Prioritising cycling and active travel

The peak period traffic chaos around Molonglo Valley would indicate that mistakes have been made. The development of this Future Urban Area has demonstrated that we still do not prioritise the development of cycle and active travel infrastructure. Molonglo was chosen as it was close to Civic, however, we have not seen a rapid and wide take-up of cycling for transport in the Molonglo Valley. Instead we have yet again seen a car culture conform car dependency. To move cycling forward, we need to develop the cycle infrastructure independently of roads. So, what might have gone wrong in the Molonglo Valley?


  1. Molonglo and active travel
  2. Population growth
  3. Environmental considerations
  4. Costly aborted light rail plan
  5. Molonglo 3 East tipping point
  6. Cycling comes last

Molonglo and active travel

Molonglo was conceived to demonstrate a mode shift to active travel and chosen due to its proximity to the city. Up until now, vision has not played out well due to car centric planning and outdated assumptions in the Estate Development Code and building codes, amongst other things.

The staging of the Molonglo Valley Future Urban Area is such that active travel has also not been prioritised and therefore not been available from day one. This was recognised as an error by the National Capital Design Review Panel (NCDRP), as it permits establishment of car dependencies within the arriving population. In the decade or more that it takes to complete the cycle infrastructure in the Molonglo Valley, the habits of the residents will be deeply entrenched as per our car culture, and people will be unlikely to ride a bicycle for transport – even when the paths are built. Old habits die hard!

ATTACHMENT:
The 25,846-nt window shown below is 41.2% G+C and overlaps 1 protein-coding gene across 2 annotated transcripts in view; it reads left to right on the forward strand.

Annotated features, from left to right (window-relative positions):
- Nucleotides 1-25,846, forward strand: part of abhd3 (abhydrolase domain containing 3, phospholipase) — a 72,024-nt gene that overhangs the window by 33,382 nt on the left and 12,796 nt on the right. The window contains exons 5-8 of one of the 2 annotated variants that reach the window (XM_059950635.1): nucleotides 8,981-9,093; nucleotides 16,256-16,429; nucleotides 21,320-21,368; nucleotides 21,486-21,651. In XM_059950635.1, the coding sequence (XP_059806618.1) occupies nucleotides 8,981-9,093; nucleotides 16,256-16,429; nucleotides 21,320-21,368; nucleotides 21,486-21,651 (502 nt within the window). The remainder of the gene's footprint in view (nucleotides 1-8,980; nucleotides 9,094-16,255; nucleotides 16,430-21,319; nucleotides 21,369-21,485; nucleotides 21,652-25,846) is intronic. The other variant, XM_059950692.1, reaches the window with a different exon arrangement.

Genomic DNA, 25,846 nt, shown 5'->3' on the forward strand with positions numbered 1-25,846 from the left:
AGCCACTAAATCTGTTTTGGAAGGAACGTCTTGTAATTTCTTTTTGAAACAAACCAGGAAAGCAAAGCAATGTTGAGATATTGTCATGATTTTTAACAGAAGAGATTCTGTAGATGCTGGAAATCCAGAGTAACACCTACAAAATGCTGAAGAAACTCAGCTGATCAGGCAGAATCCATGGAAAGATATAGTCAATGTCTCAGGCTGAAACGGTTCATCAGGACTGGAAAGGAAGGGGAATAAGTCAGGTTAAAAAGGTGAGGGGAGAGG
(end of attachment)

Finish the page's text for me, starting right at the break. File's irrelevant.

Further, the Panel notes that transport infrastructure must be operational from day one to ensure desired patterns of use are established (i.e. if sufficient public and active transport networks not provided during the establishment of the suburb, then residents are likely to become habituated /entrenched in car-reliant patterns of movement).

FOI 21_52222 The Panel`s Advice, Molonglo Valley First Session, Molonglo Group Centre and Surrounds Planning Framework, National Capital Design Review Panel, 11 June 2021, 8-9.

FOI 21-52222 NCDRP Molonglo Group Centre

Population growth

We cannot build our way out of congestion! With the rapid population growth, the roads will exceed their designed capacity and congestion will ripple across the network. The peak periods and average travel times will get longer and longer.

Canberra is expected to have a population of over 700,000 by 2058.1 The Molonglo Valley is expected to have a population of 58,648 by 2041.2

With such rapid population growth, mode shifts away from personal motor vehicles to walking, cycling, and public transport are essential.

Molonglo Valley explodes

Canberra is expected to have a population of over 700,000 by 2058, a 75% increase on 2017. ACT’s population is expected to grow steadily at an average annual rate of 1.3 per cent. ACT Government, ACT Population Projections 2018 to 2058, January 2019, 17.